Non-Western scientific background is definitely a topic worthy of a book for the general reader, and, although there's some fascinating stuff here (and a solid bibliography that will expand anyone's reading list), "Lost Discoveries" suffers from several shortcomings. One problem is the book's organization. Teresi divides his discussion into distinctions that were unknown a few centuries ago--mathematics, astronomy, cosmology, physics, geology, chemistry, and technology--and then divides each of these chapters by localities. As a result, the book has little narrative flow and makes for some awfully dry reading--the type of disconnected paragraphs one usually finds in textbooks or reference works. I found it difficult to read this book for more than a few pages at a stretch.
Furthermore, since modern scientific specialties were, of course, unknown to ancient investigators, his categorization results in some odd choices. For example, beliefs concerning the shape of the earth (round, flat, or square) are discussed in geology as well as cosmology. Similarly, he arbitrarily divides up the work of alchemists among several chapters. Since ancient and medieval studies span many disciplines, there is a lot of annoying (and often verbatim) repetition: we read about the yin-yang duality and ch'i in the sections on astronomy, physics, geology, and chemistry; about Jainism with regards to cosmology, physics, and chemistry; and how Avicenna influenced physics, geology, and chemistry.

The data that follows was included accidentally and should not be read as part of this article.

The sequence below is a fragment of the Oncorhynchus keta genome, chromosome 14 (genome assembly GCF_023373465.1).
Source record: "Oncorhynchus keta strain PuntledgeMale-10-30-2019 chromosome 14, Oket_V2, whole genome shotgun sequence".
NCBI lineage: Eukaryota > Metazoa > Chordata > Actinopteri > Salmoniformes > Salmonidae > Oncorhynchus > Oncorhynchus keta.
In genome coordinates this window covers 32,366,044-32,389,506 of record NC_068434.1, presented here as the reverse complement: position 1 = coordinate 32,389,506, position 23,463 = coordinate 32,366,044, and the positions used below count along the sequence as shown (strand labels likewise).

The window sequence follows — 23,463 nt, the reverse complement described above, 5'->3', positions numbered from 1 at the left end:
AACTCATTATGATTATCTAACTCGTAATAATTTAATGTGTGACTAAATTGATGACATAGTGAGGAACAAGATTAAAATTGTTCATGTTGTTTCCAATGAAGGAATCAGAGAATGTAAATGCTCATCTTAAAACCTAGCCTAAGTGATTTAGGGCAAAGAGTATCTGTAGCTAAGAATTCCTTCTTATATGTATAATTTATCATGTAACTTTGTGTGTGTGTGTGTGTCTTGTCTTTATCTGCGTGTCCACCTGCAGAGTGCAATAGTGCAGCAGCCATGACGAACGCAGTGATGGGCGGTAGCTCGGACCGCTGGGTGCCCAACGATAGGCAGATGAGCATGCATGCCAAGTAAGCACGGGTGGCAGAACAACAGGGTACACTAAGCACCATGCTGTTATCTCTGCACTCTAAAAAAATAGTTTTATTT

Teresi was cofounder of Omni Magazine, which had a reputation (some might call it notoriety) for including articles on topics that strayed well beyond science and into paranormal exploration and New Age quackery. Although "Lost Discoveries" is usually on firmer scientific ground, the author occasionally recalls his earlier career with an eager enthusiasm to find direct or symbolic connections between ancient learning and modern scientific investigation. This is particularly true in his chapter on cosmology. (Teresi's obvious distaste for Big Bang theory doesn't help here.) The Mangaian creation myth, describing an infant universe emerging from a coconut root, may offer interesting literary and cultural insights, but it in no way "anticipates" modern cosmological theories of an inflationary universe. Elsewhere, it's simply preposterous to find intimations of quantum theory in the ancient Indian "yadrccha" (chance) or of the Higgs field in the Buddhist "maya" (the weight of the universe). One may as well argue that William Bennett is a quantum physicist every time he walks into a casino.
It's too bad that Teresi didn't organize his research by civilization and time period, compare these societies on their own terms (rather than ours), chart their influences on each other and on subsequent cultures, and avoid misguided attempts to find inklings of 21st-century theories and knowledge in every ancient myth. Readers looking for a stronger investigation of the wonders of non-Western science, technology, and civilization should check out Jared Diamond's "Guns, Germs, and Steel" or Felipe Fernandez-Armesto's "Civilizations."